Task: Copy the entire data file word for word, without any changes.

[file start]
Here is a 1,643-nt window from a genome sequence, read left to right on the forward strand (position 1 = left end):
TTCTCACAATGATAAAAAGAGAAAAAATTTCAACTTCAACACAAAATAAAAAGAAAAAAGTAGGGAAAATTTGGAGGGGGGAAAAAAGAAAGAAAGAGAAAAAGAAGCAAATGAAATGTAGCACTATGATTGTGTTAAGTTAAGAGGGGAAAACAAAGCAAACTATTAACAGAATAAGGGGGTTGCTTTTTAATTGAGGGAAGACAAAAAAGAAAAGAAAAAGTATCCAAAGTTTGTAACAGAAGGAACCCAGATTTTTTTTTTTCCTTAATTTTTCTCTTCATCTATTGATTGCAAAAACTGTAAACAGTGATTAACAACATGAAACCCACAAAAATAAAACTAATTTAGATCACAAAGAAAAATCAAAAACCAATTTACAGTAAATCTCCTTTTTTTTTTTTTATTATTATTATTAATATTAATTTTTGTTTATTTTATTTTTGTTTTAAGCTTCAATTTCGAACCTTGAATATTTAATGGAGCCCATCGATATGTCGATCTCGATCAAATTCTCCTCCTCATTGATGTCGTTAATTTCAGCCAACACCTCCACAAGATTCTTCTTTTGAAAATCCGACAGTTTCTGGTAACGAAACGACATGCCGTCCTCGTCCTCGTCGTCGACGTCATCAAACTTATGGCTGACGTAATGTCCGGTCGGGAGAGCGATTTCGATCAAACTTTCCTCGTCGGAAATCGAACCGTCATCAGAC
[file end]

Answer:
Here is a 1,643-nt window from a genome sequence, read left to right on the forward strand (position 1 = left end):
TTCTCACAATGATAAAAAGAGAAAAAATTTCAACTTCAACACAAAATAAAAAGAAAAAAGTAGGGAAAATTTGGAGGGGGGAAAAAAGAAAGAAAGAGAAAAAGAAGCAAATGAAATGTAGCACTATGATTGTGTTAAGTTAAGAGGGGAAAACAAAGCAAACTATTAACAGAATAAGGGGGTTGCTTTTTAATTGAGGGAAGACAAAAAAGAAAAGAAAAAGTATCCAAAGTTTGTAACAGAAGGAACCCAGATTTTTTTTTTTCCTTAATTTTTCTCTTCATCTATTGATTGCAAAAACTGTAAACAGTGATTAACAACATGAAACCCACAAAAATAAAACTAATTTAGATCACAAAGAAAAATCAAAAACCAATTTACAGTAAATCTCCTTTTTTTTTTTTTATTATTATTATTAATATTAATTTTTGTTTATTTTATTTTTGTTTTAAGCTTCAATTTCGAACCTTGAATATTTAATGGAGCCCATCGATATGTCGATCTCGATCAAATTCTCCTCCTCATTGATGTCGTTAATTTCAGCCAACACCTCCACAAGATTCTTCTTTTGAAAATCCGACAGTTTCTGGTAACGAAACGACATGCCGTCCTCGTCCTCGTCGTCGACGTCATCAAACTTATGGCTGACGTAATGTCCGGTCGGGAGAGCGATTTCGATCAAACTTTCCTCGTCGGAAATCGAACCGTCATCAGAC